Just watched Agents of SHIELD Hydra reveal episode and I mostly enjoyed it. Good fun. But by the end it left me pondering the whole character-turns-out-to-be-someone-other-than-who-you-thought-they-were thing that has been so in vogue it seems since the days of the original Le Femme Nikita series. Was that the 90s? Or the 80s?
Don't get me wrong. It can be done well in isolated cases if enough prep work is put in to the narrative so that there seem to be clues one can look back to and say, "yeah, I wondered about that at the time." However in modern storytelling it seems like characters arbitrarily change more often than wrestling has heel-turns. And often it happens seemingly out of the blue for no other reason than the shock value.
Even the recent Disney hit Frozen had a heel turn from Anna's infatuation, Hans I think it was. I know some folks loved what Disney did by turning him into the villain, debunking the whole love at first sight thing. Whatever. Fair enough. But here's my issue with that and most character turns in fiction. In Disney movies I've seen that ridiculous romance sequence many times when it was meant to be taken at face value. I suspend disbelief and go with it. I did the same in Frozen only to have the character turn out to be other than who I thought he was. At that point my suspension of disbelief was compromised and so it became difficult to go with or enjoy anything else that happened in the movie.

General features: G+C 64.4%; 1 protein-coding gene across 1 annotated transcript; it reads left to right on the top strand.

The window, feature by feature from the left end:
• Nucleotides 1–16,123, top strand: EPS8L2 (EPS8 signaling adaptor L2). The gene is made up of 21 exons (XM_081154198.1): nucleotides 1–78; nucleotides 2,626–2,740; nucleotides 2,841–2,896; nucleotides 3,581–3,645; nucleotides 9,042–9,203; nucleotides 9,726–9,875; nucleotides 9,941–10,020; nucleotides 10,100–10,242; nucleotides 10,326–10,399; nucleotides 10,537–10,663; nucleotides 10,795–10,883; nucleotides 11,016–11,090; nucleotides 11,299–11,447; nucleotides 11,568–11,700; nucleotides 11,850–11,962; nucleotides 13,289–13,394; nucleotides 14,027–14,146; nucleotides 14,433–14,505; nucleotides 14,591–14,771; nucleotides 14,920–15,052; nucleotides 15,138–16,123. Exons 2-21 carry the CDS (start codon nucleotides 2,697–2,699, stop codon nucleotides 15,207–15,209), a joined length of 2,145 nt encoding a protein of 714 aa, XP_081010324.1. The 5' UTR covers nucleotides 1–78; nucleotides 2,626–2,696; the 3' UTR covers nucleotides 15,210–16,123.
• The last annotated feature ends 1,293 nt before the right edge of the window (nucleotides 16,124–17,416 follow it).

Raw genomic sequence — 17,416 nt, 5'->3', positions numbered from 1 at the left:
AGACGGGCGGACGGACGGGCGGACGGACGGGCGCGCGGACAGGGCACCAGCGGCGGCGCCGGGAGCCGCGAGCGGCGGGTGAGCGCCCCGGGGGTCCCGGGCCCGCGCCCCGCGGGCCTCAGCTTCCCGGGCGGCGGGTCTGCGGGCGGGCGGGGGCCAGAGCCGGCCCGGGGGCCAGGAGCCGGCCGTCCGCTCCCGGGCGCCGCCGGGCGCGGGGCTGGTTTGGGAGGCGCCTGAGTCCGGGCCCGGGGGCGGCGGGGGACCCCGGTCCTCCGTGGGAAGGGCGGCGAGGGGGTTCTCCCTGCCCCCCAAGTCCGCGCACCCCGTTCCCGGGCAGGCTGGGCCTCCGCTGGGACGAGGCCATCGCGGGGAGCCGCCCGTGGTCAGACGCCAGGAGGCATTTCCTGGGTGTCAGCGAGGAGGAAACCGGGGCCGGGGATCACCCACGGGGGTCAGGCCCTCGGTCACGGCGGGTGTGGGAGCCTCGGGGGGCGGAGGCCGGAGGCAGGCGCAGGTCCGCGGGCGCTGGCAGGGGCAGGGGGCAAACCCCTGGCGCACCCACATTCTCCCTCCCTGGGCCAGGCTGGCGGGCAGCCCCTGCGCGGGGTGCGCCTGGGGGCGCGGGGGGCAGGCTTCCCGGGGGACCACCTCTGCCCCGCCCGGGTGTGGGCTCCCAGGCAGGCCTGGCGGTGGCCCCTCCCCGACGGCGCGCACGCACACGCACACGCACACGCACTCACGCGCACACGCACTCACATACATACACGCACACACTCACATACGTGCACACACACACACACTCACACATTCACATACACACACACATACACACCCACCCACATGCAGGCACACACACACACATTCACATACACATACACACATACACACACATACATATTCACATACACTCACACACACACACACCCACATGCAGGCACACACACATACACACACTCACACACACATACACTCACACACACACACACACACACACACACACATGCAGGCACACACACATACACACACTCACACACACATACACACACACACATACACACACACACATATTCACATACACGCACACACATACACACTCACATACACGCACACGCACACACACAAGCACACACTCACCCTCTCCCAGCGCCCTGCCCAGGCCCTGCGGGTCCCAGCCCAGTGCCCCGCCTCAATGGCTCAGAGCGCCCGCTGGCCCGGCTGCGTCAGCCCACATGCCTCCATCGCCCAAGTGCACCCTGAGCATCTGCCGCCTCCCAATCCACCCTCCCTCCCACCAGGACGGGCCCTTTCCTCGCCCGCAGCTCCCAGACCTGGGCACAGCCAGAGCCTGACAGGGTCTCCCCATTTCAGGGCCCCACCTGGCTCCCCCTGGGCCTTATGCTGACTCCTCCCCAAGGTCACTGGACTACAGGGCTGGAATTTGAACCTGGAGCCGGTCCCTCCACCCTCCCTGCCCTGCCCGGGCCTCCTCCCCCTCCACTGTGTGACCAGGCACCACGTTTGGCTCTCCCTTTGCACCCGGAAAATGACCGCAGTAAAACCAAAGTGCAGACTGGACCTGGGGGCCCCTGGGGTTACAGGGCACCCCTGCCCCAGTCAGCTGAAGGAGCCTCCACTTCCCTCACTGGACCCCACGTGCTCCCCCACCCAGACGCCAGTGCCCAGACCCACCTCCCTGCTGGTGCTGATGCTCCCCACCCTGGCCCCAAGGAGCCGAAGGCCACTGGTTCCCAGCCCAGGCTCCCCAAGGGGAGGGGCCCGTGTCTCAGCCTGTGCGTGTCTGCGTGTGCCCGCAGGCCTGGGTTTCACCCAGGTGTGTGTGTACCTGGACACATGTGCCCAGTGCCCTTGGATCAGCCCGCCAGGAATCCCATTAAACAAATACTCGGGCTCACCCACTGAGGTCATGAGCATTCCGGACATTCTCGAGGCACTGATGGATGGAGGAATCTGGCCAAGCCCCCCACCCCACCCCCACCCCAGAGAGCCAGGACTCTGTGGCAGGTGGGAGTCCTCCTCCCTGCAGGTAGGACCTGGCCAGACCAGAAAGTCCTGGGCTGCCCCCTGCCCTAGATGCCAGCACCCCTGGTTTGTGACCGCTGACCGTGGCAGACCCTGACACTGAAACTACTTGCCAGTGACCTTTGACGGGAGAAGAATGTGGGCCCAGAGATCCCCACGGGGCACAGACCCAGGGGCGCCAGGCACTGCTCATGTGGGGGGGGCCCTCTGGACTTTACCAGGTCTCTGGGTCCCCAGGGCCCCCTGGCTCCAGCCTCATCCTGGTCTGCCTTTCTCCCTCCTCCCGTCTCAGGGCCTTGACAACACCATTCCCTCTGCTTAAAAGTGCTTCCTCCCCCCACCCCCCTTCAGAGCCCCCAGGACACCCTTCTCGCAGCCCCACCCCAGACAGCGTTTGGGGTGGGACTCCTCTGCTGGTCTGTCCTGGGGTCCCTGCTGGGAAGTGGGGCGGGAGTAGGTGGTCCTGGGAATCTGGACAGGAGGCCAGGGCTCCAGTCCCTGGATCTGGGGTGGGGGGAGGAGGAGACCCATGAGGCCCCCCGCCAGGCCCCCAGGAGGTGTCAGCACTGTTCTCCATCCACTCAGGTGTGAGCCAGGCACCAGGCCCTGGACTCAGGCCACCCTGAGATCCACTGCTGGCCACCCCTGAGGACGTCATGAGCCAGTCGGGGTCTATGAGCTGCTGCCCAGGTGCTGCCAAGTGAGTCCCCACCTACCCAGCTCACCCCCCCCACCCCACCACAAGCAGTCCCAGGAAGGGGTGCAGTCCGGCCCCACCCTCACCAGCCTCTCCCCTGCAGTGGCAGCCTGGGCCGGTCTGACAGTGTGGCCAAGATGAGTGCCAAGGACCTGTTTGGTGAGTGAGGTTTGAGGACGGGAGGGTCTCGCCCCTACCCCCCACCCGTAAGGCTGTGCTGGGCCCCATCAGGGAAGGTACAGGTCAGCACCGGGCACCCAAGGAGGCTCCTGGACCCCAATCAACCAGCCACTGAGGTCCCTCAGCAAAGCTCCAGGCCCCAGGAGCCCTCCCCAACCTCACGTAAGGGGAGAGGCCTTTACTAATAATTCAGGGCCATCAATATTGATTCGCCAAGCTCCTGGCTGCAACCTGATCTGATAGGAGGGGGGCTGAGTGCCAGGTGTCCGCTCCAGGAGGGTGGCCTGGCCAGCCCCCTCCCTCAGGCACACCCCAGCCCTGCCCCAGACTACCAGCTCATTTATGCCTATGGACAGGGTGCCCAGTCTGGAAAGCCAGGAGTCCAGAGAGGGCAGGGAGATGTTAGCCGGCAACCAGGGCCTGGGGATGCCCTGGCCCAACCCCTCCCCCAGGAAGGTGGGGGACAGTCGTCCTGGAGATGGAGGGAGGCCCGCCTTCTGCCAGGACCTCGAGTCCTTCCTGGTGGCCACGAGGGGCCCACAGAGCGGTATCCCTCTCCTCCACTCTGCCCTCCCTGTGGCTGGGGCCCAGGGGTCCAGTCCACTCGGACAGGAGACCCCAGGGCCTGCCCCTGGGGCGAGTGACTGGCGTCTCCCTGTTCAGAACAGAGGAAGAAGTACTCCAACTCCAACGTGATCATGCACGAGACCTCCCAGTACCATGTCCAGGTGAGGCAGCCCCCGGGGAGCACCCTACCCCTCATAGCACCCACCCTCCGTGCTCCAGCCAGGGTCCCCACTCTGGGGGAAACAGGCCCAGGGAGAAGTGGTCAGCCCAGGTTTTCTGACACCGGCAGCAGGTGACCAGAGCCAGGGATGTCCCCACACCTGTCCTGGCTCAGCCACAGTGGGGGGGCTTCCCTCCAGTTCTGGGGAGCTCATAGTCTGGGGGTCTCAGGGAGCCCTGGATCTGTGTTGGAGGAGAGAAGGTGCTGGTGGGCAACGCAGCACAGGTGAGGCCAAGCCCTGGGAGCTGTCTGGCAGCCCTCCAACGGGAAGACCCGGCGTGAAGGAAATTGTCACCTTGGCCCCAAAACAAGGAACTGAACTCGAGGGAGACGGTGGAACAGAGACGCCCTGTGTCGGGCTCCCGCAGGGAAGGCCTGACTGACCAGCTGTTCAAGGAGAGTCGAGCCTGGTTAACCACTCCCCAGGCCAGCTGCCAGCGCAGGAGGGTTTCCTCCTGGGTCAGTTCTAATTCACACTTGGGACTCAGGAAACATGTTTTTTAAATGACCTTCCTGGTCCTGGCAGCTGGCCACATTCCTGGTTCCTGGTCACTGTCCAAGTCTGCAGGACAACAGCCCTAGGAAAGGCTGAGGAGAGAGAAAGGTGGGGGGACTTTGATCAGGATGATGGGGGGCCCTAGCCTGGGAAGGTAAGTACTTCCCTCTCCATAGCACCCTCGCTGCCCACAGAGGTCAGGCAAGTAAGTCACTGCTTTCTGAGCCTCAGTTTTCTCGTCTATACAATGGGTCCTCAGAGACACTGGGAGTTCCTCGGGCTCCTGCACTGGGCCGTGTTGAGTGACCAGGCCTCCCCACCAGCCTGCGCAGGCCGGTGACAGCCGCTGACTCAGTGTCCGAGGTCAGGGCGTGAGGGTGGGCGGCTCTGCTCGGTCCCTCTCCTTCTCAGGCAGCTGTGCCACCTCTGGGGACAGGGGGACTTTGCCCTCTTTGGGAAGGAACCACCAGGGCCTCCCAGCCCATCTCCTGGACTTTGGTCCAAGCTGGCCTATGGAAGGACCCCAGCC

I feel like storyteller and audience have a pact of sorts. The audience suspends belief in return for a good story. In other words if you want me as a viewer/reader to suspend disbelief and come on a fictional journey don't suddenly tell me at some point in the story that much of what you have given me has been misleading lies. All I have to go on is what is relayed to me. If you undercut what you've told me previously why should I care about anything else you tell me? If one or more characters are suddenly not who they were portrayed as being then why should I believe any of the other characters are who they seem to be either? And if I can't suspend belief and enjoy any of the characters at face value then what's the point? You've effectively violated my trust in the story.
I sense this problem bothers me more than most people but I'd be curious to hear what some of you think. Please comment. Help me understand how it can be good storytelling to deliberately mislead an audience that has been gracious enough to suspend belief and hear your tale?
Listening to: Sweet Transvestite
Reading: Fantasy and Science Fiction
Playing: superheroines in peril